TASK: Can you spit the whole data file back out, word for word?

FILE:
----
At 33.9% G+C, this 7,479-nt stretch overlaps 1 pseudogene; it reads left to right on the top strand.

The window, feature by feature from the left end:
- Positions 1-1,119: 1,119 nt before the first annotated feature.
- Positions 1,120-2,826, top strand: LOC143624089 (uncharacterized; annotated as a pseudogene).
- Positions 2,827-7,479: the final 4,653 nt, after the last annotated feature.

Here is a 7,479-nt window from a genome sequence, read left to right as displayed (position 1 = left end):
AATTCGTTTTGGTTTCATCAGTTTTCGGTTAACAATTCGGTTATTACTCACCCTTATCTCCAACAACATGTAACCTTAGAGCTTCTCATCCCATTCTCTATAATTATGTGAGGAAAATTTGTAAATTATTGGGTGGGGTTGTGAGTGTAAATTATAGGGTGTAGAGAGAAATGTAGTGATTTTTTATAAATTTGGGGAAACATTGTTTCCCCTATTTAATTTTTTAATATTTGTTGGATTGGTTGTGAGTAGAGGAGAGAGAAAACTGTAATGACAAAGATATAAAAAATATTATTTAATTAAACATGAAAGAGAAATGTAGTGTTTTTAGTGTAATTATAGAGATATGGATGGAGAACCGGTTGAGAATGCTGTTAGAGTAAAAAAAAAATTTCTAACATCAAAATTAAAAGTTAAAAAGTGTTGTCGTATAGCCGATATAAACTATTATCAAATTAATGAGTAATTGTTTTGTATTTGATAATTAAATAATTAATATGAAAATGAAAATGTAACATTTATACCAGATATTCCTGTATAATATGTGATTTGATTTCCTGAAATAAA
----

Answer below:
At 33.9% G+C, this 7,479-nt stretch overlaps 1 pseudogene; it reads left to right on the top strand.

The window, feature by feature from the left end:
- Positions 1-1,119: 1,119 nt before the first annotated feature.
- Positions 1,120-2,826, top strand: LOC143624089 (uncharacterized; annotated as a pseudogene).
- Positions 2,827-7,479: the final 4,653 nt, after the last annotated feature.

Here is a 7,479-nt window from a genome sequence, read left to right as displayed (position 1 = left end):
AATTCGTTTTGGTTTCATCAGTTTTCGGTTAACAATTCGGTTATTACTCACCCTTATCTCCAACAACATGTAACCTTAGAGCTTCTCATCCCATTCTCTATAATTATGTGAGGAAAATTTGTAAATTATTGGGTGGGGTTGTGAGTGTAAATTATAGGGTGTAGAGAGAAATGTAGTGATTTTTTATAAATTTGGGGAAACATTGTTTCCCCTATTTAATTTTTTAATATTTGTTGGATTGGTTGTGAGTAGAGGAGAGAGAAAACTGTAATGACAAAGATATAAAAAATATTATTTAATTAAACATGAAAGAGAAATGTAGTGTTTTTAGTGTAATTATAGAGATATGGATGGAGAACCGGTTGAGAATGCTGTTAGAGTAAAAAAAAAATTTCTAACATCAAAATTAAAAGTTAAAAAGTGTTGTCGTATAGCCGATATAAACTATTATCAAATTAATGAGTAATTGTTTTGTATTTGATAATTAAATAATTAATATGAAAATGAAAATGTAACATTTATACCAGATATTCCTGTATAATATGTGATTTGATTTCCTGAAATAAA